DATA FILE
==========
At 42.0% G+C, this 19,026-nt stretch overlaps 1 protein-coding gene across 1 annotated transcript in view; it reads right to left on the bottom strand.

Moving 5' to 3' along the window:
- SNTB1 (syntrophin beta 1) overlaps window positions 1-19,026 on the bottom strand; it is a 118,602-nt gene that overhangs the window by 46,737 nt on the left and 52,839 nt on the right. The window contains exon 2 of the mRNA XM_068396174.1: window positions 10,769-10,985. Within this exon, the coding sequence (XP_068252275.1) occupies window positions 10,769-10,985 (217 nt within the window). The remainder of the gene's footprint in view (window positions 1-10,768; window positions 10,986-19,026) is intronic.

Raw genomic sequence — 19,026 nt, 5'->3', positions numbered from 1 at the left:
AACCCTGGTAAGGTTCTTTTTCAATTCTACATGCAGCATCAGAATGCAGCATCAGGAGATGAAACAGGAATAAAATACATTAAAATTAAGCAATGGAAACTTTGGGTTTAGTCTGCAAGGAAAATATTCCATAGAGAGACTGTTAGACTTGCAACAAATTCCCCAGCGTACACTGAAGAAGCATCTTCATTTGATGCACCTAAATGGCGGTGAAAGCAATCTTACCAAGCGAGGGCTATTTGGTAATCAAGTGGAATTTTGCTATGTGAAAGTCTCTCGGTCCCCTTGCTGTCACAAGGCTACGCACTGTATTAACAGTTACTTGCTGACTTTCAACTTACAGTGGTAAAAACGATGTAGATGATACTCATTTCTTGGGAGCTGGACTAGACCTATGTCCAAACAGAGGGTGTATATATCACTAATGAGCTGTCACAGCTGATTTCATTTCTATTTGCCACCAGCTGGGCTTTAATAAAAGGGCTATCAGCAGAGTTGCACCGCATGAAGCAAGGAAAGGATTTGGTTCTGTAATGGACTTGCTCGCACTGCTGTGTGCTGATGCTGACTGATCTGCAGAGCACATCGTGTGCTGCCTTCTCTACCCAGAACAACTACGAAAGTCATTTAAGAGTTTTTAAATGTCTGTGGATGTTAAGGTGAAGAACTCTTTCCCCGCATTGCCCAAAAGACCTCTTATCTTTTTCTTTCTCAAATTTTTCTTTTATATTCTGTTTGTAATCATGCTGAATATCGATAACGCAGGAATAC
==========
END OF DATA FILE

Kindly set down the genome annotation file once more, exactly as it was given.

At 42.0% G+C, this 19,026-nt stretch overlaps 1 protein-coding gene across 1 annotated transcript in view; it reads right to left on the bottom strand.

Moving 5' to 3' along the window:
- SNTB1 (syntrophin beta 1) overlaps window positions 1-19,026 on the bottom strand; it is a 118,602-nt gene that overhangs the window by 46,737 nt on the left and 52,839 nt on the right. The window contains exon 2 of the mRNA XM_068396174.1: window positions 10,769-10,985. Within this exon, the coding sequence (XP_068252275.1) occupies window positions 10,769-10,985 (217 nt within the window). The remainder of the gene's footprint in view (window positions 1-10,768; window positions 10,986-19,026) is intronic.

Raw genomic sequence — 19,026 nt, 5'->3', positions numbered from 1 at the left:
AACCCTGGTAAGGTTCTTTTTCAATTCTACATGCAGCATCAGAATGCAGCATCAGGAGATGAAACAGGAATAAAATACATTAAAATTAAGCAATGGAAACTTTGGGTTTAGTCTGCAAGGAAAATATTCCATAGAGAGACTGTTAGACTTGCAACAAATTCCCCAGCGTACACTGAAGAAGCATCTTCATTTGATGCACCTAAATGGCGGTGAAAGCAATCTTACCAAGCGAGGGCTATTTGGTAATCAAGTGGAATTTTGCTATGTGAAAGTCTCTCGGTCCCCTTGCTGTCACAAGGCTACGCACTGTATTAACAGTTACTTGCTGACTTTCAACTTACAGTGGTAAAAACGATGTAGATGATACTCATTTCTTGGGAGCTGGACTAGACCTATGTCCAAACAGAGGGTGTATATATCACTAATGAGCTGTCACAGCTGATTTCATTTCTATTTGCCACCAGCTGGGCTTTAATAAAAGGGCTATCAGCAGAGTTGCACCGCATGAAGCAAGGAAAGGATTTGGTTCTGTAATGGACTTGCTCGCACTGCTGTGTGCTGATGCTGACTGATCTGCAGAGCACATCGTGTGCTGCCTTCTCTACCCAGAACAACTACGAAAGTCATTTAAGAGTTTTTAAATGTCTGTGGATGTTAAGGTGAAGAACTCTTTCCCCGCATTGCCCAAAAGACCTCTTATCTTTTTCTTTCTCAAATTTTTCTTTTATATTCTGTTTGTAATCATGCTGAATATCGATAACGCAGGAATAC